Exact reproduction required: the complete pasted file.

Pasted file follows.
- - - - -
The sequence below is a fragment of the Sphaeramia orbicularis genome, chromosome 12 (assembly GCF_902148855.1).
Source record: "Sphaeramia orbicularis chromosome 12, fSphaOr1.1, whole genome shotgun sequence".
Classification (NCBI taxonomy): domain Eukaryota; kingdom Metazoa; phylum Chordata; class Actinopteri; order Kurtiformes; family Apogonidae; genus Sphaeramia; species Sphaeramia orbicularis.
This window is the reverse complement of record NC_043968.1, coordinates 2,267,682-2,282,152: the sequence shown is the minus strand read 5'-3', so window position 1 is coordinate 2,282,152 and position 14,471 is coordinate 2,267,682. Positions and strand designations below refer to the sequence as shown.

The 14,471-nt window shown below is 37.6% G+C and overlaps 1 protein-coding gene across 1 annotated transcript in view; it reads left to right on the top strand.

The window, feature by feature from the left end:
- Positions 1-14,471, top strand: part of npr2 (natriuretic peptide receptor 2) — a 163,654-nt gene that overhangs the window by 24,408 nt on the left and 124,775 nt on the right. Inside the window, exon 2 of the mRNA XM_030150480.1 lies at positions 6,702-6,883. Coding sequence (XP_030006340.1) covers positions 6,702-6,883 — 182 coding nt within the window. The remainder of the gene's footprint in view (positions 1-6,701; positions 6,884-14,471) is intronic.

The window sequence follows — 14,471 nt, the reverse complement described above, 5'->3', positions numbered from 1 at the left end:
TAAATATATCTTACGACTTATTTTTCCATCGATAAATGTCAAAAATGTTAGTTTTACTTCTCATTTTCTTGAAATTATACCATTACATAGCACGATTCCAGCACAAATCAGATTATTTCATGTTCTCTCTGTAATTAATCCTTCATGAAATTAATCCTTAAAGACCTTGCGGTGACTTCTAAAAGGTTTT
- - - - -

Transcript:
The sequence below is a fragment of the Sphaeramia orbicularis genome, chromosome 12 (assembly GCF_902148855.1).
Source record: "Sphaeramia orbicularis chromosome 12, fSphaOr1.1, whole genome shotgun sequence".
Classification (NCBI taxonomy): domain Eukaryota; kingdom Metazoa; phylum Chordata; class Actinopteri; order Kurtiformes; family Apogonidae; genus Sphaeramia; species Sphaeramia orbicularis.
This window is the reverse complement of record NC_043968.1, coordinates 2,267,682-2,282,152: the sequence shown is the minus strand read 5'-3', so window position 1 is coordinate 2,282,152 and position 14,471 is coordinate 2,267,682. Positions and strand designations below refer to the sequence as shown.

The 14,471-nt window shown below is 37.6% G+C and overlaps 1 protein-coding gene across 1 annotated transcript in view; it reads left to right on the top strand.

The window, feature by feature from the left end:
- Positions 1-14,471, top strand: part of npr2 (natriuretic peptide receptor 2) — a 163,654-nt gene that overhangs the window by 24,408 nt on the left and 124,775 nt on the right. Inside the window, exon 2 of the mRNA XM_030150480.1 lies at positions 6,702-6,883. Coding sequence (XP_030006340.1) covers positions 6,702-6,883 — 182 coding nt within the window. The remainder of the gene's footprint in view (positions 1-6,701; positions 6,884-14,471) is intronic.

The window sequence follows — 14,471 nt, the reverse complement described above, 5'->3', positions numbered from 1 at the left end:
TAAATATATCTTACGACTTATTTTTCCATCGATAAATGTCAAAAATGTTAGTTTTACTTCTCATTTTCTTGAAATTATACCATTACATAGCACGATTCCAGCACAAATCAGATTATTTCATGTTCTCTCTGTAATTAATCCTTCATGAAATTAATCCTTAAAGACCTTGCGGTGACTTCTAAAAGGTTTT